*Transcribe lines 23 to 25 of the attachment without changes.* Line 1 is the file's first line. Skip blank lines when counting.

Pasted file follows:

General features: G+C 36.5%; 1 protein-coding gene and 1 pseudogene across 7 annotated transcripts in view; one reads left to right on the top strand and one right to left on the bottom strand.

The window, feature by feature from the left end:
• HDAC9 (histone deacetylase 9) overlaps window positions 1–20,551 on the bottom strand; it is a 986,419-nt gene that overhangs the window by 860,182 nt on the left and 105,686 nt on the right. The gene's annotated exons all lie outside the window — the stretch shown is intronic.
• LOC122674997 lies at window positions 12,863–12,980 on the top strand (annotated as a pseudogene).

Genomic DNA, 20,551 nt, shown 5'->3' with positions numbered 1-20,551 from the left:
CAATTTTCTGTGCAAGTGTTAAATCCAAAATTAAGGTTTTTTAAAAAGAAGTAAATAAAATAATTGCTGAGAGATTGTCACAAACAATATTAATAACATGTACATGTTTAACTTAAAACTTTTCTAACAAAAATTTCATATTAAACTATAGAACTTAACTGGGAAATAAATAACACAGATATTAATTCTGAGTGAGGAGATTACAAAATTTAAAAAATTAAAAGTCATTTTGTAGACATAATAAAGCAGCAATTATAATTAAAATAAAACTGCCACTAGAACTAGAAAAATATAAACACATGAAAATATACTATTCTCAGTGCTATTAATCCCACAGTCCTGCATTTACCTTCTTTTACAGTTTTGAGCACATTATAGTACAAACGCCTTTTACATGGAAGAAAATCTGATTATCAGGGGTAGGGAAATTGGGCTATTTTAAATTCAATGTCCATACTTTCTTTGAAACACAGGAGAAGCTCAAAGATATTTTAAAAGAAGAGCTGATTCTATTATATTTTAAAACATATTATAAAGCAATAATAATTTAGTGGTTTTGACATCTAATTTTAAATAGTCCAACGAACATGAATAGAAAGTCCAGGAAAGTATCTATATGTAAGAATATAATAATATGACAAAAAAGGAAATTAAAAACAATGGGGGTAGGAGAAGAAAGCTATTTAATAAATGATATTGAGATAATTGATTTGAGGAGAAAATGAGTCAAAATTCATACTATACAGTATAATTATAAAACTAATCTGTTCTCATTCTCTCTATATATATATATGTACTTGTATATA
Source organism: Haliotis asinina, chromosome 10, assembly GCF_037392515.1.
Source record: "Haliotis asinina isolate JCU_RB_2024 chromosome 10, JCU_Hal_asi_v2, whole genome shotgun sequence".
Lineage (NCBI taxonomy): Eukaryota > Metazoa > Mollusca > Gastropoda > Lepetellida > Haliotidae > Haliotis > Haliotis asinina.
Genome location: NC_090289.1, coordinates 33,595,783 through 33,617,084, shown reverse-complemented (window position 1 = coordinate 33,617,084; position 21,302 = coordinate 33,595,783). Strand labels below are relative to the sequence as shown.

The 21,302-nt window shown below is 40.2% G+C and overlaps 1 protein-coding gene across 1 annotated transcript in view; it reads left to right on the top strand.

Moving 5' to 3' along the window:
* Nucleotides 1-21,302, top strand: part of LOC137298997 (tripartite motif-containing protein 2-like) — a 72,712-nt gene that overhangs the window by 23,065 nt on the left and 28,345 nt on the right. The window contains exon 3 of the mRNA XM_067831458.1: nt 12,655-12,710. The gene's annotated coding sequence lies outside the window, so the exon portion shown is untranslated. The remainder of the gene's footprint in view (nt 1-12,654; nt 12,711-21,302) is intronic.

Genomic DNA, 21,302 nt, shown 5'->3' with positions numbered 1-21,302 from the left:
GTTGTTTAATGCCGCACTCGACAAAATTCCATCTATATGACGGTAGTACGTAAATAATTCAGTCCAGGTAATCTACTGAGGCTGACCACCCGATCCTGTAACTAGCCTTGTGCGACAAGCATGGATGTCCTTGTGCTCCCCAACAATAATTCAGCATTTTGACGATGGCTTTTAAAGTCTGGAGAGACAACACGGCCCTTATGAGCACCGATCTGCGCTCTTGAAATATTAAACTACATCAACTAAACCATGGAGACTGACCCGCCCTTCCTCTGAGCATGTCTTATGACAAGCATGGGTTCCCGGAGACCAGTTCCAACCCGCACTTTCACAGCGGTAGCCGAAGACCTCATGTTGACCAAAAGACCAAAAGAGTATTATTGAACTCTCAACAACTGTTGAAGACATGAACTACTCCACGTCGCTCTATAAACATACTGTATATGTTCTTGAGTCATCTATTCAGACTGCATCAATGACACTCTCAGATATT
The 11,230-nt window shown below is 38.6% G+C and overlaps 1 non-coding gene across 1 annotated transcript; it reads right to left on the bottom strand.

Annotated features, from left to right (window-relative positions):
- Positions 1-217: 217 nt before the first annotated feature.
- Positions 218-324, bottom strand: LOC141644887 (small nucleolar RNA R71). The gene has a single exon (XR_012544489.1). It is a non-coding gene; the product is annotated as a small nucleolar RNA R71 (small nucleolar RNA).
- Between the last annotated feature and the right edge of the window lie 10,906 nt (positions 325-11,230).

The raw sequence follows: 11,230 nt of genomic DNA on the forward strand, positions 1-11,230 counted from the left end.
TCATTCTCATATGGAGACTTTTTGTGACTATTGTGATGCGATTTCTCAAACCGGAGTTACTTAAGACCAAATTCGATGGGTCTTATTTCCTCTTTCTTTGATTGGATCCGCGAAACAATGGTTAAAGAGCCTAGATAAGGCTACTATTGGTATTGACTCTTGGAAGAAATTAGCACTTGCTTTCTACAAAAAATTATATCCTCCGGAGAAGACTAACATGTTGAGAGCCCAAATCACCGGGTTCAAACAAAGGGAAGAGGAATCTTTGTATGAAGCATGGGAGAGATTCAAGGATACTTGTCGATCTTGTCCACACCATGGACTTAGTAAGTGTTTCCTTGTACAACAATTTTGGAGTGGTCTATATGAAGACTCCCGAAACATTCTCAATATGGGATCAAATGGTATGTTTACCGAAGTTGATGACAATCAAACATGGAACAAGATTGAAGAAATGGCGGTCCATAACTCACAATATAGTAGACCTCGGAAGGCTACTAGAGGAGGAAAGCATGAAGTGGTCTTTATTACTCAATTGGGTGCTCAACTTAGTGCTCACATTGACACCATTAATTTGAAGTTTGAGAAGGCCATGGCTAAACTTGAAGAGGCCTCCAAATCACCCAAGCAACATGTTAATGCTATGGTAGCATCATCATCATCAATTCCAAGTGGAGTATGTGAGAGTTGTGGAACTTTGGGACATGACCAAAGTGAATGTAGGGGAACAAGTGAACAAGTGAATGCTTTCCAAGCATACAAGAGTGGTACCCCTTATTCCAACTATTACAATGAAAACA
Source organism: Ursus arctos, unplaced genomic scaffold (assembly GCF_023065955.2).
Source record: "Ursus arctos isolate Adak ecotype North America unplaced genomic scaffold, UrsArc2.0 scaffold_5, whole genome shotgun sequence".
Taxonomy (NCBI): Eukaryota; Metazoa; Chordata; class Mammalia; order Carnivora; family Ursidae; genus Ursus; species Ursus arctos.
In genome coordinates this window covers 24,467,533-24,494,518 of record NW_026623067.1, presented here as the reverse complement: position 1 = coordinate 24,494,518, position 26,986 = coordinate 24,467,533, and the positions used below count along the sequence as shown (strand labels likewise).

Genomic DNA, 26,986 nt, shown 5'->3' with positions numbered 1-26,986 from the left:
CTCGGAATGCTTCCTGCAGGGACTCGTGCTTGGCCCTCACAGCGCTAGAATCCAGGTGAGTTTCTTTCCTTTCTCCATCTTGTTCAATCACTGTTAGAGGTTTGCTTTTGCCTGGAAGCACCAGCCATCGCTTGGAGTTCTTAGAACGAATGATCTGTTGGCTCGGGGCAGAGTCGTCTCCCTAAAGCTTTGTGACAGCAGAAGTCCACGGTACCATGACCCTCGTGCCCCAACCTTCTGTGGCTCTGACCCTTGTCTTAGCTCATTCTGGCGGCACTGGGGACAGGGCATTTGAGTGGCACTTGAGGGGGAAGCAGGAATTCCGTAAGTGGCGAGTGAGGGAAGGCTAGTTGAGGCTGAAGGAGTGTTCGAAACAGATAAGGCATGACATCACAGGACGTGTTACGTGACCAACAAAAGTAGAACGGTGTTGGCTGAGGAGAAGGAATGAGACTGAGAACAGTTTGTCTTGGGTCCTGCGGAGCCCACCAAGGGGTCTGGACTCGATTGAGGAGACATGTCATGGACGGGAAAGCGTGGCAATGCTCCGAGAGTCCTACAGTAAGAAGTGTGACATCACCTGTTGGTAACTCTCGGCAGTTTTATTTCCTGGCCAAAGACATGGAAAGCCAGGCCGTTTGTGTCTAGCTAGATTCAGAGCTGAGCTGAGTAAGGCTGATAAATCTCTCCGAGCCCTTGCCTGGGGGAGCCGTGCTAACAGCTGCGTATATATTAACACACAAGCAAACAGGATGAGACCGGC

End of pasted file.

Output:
Source organism: Ursus arctos, unplaced genomic scaffold (assembly GCF_023065955.2).
Source record: "Ursus arctos isolate Adak ecotype North America unplaced genomic scaffold, UrsArc2.0 scaffold_5, whole genome shotgun sequence".
Taxonomy (NCBI): Eukaryota; Metazoa; Chordata; class Mammalia; order Carnivora; family Ursidae; genus Ursus; species Ursus arctos.